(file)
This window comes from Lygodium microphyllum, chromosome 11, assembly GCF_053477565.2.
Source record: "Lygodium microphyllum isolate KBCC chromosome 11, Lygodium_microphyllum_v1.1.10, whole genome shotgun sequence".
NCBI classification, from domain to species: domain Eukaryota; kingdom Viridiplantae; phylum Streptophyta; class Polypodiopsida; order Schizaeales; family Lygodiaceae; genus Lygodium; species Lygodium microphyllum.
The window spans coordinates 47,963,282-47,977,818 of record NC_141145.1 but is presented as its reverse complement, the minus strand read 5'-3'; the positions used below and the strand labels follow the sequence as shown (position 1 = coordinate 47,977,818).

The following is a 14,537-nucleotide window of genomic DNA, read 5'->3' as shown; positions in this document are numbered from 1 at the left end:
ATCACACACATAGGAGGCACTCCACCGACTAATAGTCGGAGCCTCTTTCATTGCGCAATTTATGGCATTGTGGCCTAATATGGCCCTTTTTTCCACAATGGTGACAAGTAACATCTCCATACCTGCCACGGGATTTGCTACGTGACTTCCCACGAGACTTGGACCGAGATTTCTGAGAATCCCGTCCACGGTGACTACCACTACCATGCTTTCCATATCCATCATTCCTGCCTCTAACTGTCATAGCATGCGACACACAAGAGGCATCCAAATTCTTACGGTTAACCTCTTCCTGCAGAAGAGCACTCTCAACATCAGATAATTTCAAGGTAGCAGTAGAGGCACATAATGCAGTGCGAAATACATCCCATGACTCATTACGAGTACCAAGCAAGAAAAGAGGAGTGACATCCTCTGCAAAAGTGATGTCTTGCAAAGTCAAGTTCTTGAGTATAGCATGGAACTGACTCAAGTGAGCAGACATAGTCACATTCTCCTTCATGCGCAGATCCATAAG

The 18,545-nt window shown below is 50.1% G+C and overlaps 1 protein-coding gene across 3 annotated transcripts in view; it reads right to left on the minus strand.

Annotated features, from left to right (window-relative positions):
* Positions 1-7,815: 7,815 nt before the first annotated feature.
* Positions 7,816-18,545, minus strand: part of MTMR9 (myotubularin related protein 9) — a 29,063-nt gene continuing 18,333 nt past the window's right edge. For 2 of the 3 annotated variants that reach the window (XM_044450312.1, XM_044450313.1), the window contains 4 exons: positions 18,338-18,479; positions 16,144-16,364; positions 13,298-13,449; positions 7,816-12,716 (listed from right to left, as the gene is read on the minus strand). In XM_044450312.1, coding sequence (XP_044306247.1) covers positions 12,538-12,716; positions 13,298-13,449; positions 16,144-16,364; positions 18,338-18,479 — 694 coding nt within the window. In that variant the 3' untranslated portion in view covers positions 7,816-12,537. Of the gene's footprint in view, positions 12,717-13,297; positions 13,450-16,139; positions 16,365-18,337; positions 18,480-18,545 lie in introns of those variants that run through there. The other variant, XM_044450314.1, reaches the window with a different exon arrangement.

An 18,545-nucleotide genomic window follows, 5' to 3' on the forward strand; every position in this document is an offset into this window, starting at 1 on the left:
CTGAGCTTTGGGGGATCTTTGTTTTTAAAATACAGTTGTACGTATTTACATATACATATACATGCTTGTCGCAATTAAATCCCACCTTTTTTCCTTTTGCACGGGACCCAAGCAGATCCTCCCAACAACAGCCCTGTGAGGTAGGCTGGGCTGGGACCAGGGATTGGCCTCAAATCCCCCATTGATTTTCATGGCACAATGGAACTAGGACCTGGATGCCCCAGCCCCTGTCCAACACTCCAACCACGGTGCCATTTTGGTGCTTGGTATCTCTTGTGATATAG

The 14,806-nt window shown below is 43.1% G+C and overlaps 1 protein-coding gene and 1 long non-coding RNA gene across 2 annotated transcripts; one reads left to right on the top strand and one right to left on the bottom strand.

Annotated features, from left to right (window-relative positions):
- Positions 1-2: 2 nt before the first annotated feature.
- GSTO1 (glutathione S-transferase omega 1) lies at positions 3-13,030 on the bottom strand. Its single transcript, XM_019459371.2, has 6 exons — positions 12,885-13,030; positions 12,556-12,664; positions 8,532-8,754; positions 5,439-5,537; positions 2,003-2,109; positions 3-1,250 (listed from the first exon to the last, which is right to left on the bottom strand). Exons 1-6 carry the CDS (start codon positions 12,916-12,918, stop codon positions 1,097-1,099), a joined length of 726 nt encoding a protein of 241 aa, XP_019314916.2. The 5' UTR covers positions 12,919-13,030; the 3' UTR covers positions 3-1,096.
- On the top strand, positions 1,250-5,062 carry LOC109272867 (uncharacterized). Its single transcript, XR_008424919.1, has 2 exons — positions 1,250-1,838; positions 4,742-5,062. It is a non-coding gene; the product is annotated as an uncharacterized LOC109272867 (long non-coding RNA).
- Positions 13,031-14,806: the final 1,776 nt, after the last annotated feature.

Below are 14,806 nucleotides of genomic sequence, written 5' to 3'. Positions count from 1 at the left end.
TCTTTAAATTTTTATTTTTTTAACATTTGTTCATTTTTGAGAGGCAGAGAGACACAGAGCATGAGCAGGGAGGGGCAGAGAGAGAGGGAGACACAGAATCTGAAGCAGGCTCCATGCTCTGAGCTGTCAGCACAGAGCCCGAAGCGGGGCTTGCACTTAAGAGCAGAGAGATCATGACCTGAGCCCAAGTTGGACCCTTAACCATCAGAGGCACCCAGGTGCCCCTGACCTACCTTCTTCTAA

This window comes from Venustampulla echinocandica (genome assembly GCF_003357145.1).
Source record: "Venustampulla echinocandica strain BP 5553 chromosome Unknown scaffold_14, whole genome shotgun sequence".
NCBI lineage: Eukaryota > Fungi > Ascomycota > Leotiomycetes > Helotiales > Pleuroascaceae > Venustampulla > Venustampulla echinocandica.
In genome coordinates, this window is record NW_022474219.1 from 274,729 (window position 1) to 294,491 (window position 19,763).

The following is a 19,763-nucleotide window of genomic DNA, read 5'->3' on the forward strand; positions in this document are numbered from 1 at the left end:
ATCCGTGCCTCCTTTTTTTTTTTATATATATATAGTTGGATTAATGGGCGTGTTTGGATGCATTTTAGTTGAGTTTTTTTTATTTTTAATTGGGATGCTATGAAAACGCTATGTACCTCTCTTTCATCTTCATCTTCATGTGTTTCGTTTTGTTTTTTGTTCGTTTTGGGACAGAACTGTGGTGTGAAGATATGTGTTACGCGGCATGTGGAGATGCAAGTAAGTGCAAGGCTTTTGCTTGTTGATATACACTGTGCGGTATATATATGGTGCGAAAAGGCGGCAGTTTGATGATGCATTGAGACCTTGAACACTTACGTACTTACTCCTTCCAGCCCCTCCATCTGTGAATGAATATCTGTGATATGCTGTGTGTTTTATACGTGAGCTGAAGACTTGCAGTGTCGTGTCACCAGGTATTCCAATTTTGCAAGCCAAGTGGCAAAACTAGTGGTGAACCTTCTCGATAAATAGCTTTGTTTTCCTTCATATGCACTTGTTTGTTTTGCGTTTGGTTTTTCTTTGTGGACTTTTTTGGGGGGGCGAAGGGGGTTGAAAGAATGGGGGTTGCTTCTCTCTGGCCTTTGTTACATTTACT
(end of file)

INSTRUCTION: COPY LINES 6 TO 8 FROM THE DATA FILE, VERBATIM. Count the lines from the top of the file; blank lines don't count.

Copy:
ATCACACACATAGGAGGCACTCCACCGACTAATAGTCGGAGCCTCTTTCATTGCGCAATTTATGGCATTGTGGCCTAATATGGCCCTTTTTTCCACAATGGTGACAAGTAACATCTCCATACCTGCCACGGGATTTGCTACGTGACTTCCCACGAGACTTGGACCGAGATTTCTGAGAATCCCGTCCACGGTGACTACCACTACCATGCTTTCCATATCCATCATTCCTGCCTCTAACTGTCATAGCATGCGACACACAAGAGGCATCCAAATTCTTACGGTTAACCTCTTCCTGCAGAAGAGCACTCTCAACATCAGATAATTTCAAGGTAGCAGTAGAGGCACATAATGCAGTGCGAAATACATCCCATGACTCATTACGAGTACCAAGCAAGAAAAGAGGAGTGACATCCTCTGCAAAAGTGATGTCTTGCAAAGTCAAGTTCTTGAGTATAGCATGGAACTGACTCAAGTGAGCAGACATAGTCACATTCTCCTTCATGCGCAGATCCATAAG

The 18,545-nt window shown below is 50.1% G+C and overlaps 1 protein-coding gene across 3 annotated transcripts in view; it reads right to left on the minus strand.

Annotated features, from left to right (window-relative positions):